Gentleman Reg: There was about four years in between this record and the last one, so lots of stuff happened. I just wanted to make a really good record and that meant certain things. It meant we took off a bunch of slow songs. It meant I added a dance track. It was an evolution, which I guess evolved with my musical tastes. I was also thinking of the live show and wanted to convey something specific on stage, which is a certain amount of energy. I hope this set of songs helps to facilitate that.

Gentleman Reg
"This time, I was way more into opening things up and experimenting in the studio."

Scott Wood: Well, in my opinion, it worked. Jet Black is a really great record. I was reading that “Rewind” comes from a bunch of mixtapes you got in university?

Gentleman Reg: Not really. An old friend of mine from Guelph wrote it for me. A band called The Valentines. Teenage years actually. They never really made an album, but it’s just a song I’ve had in my head for 15 years. But I highly arranged it; it’s very different.

Scott Wood: My favourite song on the record is “To Some It Comes Easy.” They lyric is “I’m going to drink myself into a nursery rhyme”—which fairytale character appeals to you the most these days?

Gentleman Reg: How can I pick one? Maybe The Tortoise and The Hare? Maybe I am the tortoise.

Scott Wood: Slow and steady, but he wins the race?

Gentleman Reg: Yeah.

Scott Wood: Courtney Love is one of your Top Friends on Myspace. She is a gay icon, but has had a troubled history—especially lately. If you could offer her a bit of advice to get back on track, what would it be?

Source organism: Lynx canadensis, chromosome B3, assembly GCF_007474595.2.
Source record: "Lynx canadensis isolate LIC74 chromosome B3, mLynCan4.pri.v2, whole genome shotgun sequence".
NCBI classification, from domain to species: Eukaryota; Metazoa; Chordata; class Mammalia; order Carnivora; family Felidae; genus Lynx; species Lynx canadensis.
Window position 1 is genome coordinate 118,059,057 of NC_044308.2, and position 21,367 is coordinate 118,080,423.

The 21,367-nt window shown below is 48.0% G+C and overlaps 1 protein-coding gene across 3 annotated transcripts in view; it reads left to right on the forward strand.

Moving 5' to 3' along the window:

Gentleman Reg: Yeah, that’s a toughie. I am one of those people that has faith in her and faith in people—even if they have self-destructed, or gone down weird paths—I like to hope for the best.

With her, I dunno man, she just needs to make a record and put it out there. I’ve heard all the demos that she’s done. Some of them are amazing and some of them are so-so. She knows what’s going on in her head.

I’m actually fascinated by her. I think she is a genius and she is underrated because she has so many hijinks and things—but you can’t forget Live Thru This and The People Vs. Larry Flint. She has proven herself, she’s just fell off and we’ll see.

Scott Wood: “Malibu” was my favourite song of hers. I find her fascinating because she does the same fucked up things as Lindsay Lohan, yet one is reviled and the other one is still loved—just because she is under 25. Why do you think gay culture hangs on to the older ladies?

Gentleman Reg: I dunno. I guess it’s just the survivor thing. She’s been through a lot—she’s been the drug addict; she’s been the widow and she’s still survived. So I guess hard times just appeals to gay culture.

Scott Wood: I was reading that you want to do a foray into dance music and drag performance. Gentleman Reg is an awesome stage name, but what would your drag name be?

Gentleman Reg: That’s a good question. I’ve talked about this a lot with people, and we haven’t come up with anything. I think I need to hone in on what the performance would be before I could come up with a good name. There are so many ways you could go with it. I almost don’t know how to talk about drag because I haven’t done it. I want to do something different with it and that would dictate the name. But I am glad you like Gentleman Reg.